“Last year was just a manhandling, and that’s what they’ll try to do to us again,” Weis said. “They had great success doing it, so there’s no reason to believe they won’t try that same approach.
“That being said, I think that Jimmy’s become the leader, so when he’s out there, the guys expect good things to happen, and he expects good things from his teammates. His expectations for his own play are through the roof. But his expectations for the performance of his teammates have (lifted) everyone’s level.”
Do it for Notre Dame Nation: Having personally lost four in a row to USC, Weis would love to notch his first victory over the Trojans. But he’s not thinking selfishly. He wants to spread the joy to Notre Dame Nation.
“USC is one of the best teams in the country,” Weis said. “They’ve beaten us seven times in a row, which really is the bottom line. Some of them have been ugly. Winning this week would do wonders for my spirits.
“But it wouldn’t just be my spirits, it would be everyone affiliated with Notre Dame. Our university really, really could use this win. Not for me personally, but our football team, our university.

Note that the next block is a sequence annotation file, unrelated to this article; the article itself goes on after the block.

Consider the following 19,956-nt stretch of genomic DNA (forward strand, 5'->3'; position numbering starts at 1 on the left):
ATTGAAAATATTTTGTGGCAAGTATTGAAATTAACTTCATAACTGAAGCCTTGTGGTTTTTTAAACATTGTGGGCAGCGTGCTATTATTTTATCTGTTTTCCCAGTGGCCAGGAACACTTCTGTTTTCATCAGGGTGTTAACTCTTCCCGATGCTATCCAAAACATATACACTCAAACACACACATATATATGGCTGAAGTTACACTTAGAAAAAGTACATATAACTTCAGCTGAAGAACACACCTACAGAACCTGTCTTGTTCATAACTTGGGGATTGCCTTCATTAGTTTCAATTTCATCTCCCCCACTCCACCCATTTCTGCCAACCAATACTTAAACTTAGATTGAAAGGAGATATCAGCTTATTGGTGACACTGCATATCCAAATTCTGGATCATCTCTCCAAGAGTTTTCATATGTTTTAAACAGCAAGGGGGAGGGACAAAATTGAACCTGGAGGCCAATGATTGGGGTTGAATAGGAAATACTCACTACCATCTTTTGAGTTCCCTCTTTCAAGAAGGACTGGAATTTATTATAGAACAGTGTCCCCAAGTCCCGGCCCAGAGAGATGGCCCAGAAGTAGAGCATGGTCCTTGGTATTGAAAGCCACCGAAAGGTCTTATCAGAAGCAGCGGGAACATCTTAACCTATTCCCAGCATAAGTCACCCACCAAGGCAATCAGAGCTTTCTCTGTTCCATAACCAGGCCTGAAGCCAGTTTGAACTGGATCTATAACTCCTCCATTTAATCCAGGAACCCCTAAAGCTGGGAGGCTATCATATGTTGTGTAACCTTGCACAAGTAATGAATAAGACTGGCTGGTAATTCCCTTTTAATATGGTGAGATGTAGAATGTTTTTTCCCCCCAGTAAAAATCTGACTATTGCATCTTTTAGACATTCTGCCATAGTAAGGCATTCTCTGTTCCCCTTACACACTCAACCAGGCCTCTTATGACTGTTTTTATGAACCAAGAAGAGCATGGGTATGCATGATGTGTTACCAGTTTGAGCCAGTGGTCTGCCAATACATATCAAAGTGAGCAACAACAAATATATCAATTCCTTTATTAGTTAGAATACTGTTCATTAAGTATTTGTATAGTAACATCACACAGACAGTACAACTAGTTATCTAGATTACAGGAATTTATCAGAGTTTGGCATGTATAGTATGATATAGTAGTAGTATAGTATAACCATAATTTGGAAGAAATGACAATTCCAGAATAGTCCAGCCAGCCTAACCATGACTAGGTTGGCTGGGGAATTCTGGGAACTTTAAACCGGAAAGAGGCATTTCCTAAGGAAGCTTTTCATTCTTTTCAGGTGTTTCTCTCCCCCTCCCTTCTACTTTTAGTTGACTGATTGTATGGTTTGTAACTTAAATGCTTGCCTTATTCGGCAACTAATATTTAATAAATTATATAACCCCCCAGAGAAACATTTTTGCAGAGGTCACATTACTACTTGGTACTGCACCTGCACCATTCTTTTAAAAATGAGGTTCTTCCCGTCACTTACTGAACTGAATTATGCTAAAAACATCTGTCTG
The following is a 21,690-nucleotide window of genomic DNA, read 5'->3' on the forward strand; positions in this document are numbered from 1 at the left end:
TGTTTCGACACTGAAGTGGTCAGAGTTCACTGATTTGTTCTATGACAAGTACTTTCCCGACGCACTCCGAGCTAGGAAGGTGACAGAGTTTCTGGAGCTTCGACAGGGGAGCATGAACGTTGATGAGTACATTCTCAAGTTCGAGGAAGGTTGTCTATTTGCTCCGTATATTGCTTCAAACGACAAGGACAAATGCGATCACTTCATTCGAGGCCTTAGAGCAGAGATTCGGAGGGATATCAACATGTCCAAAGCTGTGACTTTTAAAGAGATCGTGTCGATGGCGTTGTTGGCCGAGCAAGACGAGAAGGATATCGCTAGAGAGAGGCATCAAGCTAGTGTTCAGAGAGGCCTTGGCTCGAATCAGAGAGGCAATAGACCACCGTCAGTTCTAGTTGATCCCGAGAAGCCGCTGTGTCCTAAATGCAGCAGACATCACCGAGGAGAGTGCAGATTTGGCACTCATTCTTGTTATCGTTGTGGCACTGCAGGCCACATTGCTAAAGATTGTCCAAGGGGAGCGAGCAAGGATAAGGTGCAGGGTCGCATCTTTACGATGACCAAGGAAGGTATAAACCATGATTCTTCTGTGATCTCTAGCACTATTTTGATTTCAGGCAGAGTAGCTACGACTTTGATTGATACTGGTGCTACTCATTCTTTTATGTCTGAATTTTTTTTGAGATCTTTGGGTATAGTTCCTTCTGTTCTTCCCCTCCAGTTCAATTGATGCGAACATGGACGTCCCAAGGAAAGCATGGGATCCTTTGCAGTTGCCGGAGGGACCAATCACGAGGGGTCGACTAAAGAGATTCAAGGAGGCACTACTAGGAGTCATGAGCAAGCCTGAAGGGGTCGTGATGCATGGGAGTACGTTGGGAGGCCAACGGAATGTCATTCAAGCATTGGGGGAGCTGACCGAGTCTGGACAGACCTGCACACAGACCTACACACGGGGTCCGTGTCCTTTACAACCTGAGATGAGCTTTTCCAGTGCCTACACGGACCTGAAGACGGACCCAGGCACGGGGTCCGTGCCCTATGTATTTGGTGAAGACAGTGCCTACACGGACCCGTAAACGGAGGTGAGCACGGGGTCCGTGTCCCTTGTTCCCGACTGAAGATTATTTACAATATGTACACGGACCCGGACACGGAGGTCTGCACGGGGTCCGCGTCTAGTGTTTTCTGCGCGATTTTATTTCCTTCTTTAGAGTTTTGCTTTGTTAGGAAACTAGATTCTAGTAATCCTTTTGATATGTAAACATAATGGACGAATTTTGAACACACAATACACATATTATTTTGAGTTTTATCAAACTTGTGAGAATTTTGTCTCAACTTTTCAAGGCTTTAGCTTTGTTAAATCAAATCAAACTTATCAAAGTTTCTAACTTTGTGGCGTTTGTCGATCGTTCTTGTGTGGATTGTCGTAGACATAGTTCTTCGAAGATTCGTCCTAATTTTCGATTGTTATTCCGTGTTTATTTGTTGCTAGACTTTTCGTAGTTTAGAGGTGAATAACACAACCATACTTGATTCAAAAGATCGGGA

“We don’t just play for us; we play for them, too. We know the challenge we have at hand. We’re not oblivious to that fact. But it’s been a long time coming and we’re going to give it a fair go.”
Pete Carroll on Notre Dame’s passing game: “You can’t be much better than they are. The efficiency (Clausen is) throwing at right now, he’s on it. He’s finding receivers, they’re protecting him well, and he’s keeping the negative plays down. He’s only thrown two picks in all the plays he’s made so far. These guys are loaded.